We'll go from there...Let us know what you discover.

Moses

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thank you for moving my message to a topic thread.  This problem started almost exactly one month to the day after it passed smog and was running great.

1. I checked the fuel return and it only reads 9 psi even after changing a very clean filter.  I change it only 2 years ago.

2. The O2 sensor was new in May to pass smog.  I know they are very sensitive.  It has a built in seal similar to spark plugs so I did not use any thread sealant.  I checked the plug to make sure it was clean and seated well.

3. I have not checked fuel volume, I wanted to check pressure between the tank and the filter first.  I'll do that in the next day or two.  Today I'm working on my sailboat.

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The sailboat sounds like fun, Lowell!  You're on the right track to check fuel volume and pressure from the tank to the fuel filter.  The sock in the tank can clog, or the pump could be defective.  This is a sensible next move to at least rule out a tank or pump issue. 9 psi is way too low, regulated TBI pressure should be in the neighborhood of 14 psi at the test port.

Check the pump grounds while you're testing the pump.  Engine grounds are equally important.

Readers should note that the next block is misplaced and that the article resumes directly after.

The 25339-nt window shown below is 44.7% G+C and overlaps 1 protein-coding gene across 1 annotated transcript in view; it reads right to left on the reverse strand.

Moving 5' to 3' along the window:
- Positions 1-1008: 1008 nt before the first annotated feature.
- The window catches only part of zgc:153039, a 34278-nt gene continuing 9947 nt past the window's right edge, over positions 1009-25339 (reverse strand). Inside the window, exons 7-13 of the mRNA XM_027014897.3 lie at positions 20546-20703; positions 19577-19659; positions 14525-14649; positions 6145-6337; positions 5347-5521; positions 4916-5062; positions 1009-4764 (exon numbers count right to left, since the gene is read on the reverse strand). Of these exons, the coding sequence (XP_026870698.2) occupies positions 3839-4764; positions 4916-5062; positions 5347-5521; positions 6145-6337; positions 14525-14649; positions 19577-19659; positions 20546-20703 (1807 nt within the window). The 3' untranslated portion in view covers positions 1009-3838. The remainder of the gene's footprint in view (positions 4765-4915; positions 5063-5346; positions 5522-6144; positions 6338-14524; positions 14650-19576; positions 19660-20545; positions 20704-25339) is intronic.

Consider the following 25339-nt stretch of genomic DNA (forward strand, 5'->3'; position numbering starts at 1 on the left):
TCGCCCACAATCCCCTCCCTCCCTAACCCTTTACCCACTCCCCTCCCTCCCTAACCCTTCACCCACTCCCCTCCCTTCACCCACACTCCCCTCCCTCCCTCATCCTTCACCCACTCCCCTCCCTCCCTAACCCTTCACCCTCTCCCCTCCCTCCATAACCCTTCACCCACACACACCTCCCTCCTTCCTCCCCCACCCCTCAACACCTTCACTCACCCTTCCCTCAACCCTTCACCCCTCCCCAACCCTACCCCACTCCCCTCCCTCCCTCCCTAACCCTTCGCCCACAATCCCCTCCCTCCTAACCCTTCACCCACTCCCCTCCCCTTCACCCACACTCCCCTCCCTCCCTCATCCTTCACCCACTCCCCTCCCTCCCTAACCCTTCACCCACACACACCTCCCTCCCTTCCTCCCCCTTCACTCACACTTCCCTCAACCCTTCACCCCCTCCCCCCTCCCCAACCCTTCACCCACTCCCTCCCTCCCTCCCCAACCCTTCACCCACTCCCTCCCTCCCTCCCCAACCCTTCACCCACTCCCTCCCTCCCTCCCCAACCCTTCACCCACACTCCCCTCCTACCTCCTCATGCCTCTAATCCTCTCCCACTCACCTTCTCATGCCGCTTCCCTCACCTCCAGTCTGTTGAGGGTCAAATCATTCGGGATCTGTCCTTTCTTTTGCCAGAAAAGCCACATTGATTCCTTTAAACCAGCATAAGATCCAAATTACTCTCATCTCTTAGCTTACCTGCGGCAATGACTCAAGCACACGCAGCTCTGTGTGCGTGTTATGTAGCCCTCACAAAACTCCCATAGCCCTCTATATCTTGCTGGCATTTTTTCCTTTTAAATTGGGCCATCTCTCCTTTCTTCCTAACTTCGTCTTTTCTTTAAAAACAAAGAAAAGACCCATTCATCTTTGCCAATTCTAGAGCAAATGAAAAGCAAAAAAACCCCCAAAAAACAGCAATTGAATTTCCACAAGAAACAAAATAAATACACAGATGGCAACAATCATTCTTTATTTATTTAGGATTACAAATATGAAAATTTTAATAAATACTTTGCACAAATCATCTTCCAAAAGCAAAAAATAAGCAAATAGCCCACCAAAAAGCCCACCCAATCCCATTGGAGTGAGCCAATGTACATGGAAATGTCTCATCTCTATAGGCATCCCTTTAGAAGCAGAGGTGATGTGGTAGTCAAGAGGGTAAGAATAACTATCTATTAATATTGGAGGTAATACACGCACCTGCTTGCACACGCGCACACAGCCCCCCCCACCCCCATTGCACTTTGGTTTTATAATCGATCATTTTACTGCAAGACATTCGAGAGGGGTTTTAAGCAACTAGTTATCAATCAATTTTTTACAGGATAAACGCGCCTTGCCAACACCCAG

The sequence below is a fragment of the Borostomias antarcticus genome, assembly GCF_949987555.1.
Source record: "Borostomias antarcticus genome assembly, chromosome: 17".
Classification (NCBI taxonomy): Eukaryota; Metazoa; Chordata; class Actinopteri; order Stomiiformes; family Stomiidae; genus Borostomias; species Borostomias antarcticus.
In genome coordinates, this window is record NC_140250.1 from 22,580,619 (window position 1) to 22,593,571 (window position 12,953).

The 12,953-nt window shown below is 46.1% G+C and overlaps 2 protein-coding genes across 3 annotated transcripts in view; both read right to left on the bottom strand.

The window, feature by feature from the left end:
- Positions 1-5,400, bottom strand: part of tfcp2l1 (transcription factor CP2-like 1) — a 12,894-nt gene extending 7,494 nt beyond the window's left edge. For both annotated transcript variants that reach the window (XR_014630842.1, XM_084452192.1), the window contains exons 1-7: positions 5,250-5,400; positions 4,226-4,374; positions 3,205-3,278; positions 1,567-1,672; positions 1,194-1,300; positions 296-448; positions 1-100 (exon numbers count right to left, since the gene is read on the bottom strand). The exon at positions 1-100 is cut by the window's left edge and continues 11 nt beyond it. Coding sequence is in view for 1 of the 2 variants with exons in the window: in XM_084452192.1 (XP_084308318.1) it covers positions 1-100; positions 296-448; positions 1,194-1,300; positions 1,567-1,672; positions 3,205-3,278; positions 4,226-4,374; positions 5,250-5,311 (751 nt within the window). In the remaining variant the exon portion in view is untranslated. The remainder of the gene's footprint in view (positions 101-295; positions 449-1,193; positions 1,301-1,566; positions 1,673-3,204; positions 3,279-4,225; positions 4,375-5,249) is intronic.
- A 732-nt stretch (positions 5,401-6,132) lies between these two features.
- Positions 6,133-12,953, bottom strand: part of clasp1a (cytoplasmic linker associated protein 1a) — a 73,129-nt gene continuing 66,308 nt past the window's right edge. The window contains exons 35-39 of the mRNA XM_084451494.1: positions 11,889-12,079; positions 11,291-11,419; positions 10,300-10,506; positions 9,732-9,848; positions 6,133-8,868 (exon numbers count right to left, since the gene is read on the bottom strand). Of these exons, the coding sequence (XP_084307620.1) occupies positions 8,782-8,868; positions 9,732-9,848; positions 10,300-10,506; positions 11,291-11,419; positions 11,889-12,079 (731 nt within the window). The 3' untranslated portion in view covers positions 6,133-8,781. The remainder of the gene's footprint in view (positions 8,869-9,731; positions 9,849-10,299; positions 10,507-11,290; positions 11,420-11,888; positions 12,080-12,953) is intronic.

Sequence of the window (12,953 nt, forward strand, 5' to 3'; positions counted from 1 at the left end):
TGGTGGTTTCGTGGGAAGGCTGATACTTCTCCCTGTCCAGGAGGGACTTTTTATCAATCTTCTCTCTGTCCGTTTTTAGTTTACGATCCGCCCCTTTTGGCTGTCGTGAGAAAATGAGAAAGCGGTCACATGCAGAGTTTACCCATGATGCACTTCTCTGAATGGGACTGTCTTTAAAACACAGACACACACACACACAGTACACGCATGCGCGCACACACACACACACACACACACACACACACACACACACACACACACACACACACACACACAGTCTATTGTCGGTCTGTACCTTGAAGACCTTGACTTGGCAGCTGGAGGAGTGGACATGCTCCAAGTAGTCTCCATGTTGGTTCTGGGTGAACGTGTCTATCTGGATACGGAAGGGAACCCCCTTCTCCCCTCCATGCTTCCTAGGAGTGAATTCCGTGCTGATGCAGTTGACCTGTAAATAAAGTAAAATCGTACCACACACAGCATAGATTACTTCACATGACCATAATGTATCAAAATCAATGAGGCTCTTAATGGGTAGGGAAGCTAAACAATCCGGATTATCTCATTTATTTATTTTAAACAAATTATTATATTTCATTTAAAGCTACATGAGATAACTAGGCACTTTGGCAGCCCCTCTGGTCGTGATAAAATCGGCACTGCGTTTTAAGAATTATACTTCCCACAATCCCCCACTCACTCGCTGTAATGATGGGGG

Keep us posted...

Moses

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  • 2 weeks later...

Having read low pressure between the tank and the filter I ordered a new fuel pump.  In using the pump to empty the tank I noticed that the volume was terrific.  So, I put a gauge on and dead headed the pump.  Wow, 55psi.  I have a bad diaphragm in the pressure regulator.  Removing it the I could see it was defective and allowing bypassing.  I removed the throttle body and replaced it.  After adjusting I now have proper fuel pressure of 15psi read at the test port.  One problem solved.

Now I need to adjust the throttle position sensor.  It's dark so I'm quitting for the evening.

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Lowell...2.5L TBI operates at 14-15 PSI (regulated pressure) while the Renix 4.0L MPI (1987-90) operates at 31 PSI once the engine is running and 39 PSI in engine cranking mode.  

On the 4.0L Renix MPI system, this is regulated pressure with a vacuum regulator dropping the pressure once the engine starts.  Limited vacuum during cranking prevents vacuum pull at the regulator, and the closed regulator raises the fuel pressure to 39 PSI.  Both the TBI and MPI systems have a return line to the fuel tank that must be unrestricted.